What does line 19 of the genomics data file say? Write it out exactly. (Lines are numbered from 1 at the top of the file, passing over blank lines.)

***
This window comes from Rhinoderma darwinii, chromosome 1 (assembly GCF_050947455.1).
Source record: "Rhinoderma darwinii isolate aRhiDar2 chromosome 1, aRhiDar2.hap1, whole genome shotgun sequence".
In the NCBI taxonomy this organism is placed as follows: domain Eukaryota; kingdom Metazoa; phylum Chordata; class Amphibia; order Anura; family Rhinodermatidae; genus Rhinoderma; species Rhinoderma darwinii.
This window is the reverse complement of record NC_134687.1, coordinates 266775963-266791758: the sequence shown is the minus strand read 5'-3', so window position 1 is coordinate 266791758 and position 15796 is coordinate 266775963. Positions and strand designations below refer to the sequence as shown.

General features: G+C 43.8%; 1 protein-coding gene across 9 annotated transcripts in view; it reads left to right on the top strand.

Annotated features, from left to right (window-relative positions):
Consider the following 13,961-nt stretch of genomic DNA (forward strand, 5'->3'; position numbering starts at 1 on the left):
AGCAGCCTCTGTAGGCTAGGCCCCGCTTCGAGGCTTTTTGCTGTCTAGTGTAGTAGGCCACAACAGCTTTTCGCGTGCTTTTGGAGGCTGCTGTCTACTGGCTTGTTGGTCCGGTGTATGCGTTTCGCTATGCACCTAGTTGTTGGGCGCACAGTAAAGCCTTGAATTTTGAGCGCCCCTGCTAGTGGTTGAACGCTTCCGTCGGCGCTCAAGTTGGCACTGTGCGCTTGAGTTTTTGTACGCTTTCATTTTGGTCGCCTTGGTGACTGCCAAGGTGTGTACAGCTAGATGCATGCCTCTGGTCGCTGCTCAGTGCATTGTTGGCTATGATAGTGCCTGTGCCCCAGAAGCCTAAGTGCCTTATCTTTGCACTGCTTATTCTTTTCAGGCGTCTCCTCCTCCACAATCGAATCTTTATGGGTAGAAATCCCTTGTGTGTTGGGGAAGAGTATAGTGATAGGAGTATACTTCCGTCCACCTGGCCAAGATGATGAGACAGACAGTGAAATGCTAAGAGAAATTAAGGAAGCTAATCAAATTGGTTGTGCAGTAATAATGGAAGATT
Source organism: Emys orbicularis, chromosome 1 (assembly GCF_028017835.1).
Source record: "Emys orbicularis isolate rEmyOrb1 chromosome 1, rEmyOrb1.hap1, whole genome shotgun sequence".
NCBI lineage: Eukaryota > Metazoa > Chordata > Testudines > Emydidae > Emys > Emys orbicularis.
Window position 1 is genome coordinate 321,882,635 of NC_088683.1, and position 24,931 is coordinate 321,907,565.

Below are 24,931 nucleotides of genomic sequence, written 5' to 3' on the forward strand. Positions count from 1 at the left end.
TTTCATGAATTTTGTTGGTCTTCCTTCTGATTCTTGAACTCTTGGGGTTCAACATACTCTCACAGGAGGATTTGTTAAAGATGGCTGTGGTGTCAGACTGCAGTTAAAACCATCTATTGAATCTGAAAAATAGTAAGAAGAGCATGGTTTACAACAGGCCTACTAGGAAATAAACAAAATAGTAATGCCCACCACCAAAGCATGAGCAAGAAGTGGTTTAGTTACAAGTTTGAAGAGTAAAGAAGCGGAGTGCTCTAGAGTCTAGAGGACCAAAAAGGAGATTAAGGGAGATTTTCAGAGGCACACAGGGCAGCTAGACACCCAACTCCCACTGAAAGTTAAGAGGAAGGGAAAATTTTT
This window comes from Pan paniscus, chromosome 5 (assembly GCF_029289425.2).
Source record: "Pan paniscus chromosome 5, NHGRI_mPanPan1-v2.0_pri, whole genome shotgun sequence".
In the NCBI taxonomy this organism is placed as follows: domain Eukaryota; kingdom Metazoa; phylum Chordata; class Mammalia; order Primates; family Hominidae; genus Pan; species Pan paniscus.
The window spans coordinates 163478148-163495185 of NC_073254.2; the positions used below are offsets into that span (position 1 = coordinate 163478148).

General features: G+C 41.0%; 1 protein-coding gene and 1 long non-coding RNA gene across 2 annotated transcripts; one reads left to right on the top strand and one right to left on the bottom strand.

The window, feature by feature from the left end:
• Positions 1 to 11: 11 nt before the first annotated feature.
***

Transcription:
General features: G+C 41.0%; 1 protein-coding gene and 1 long non-coding RNA gene across 2 annotated transcripts; one reads left to right on the top strand and one right to left on the bottom strand.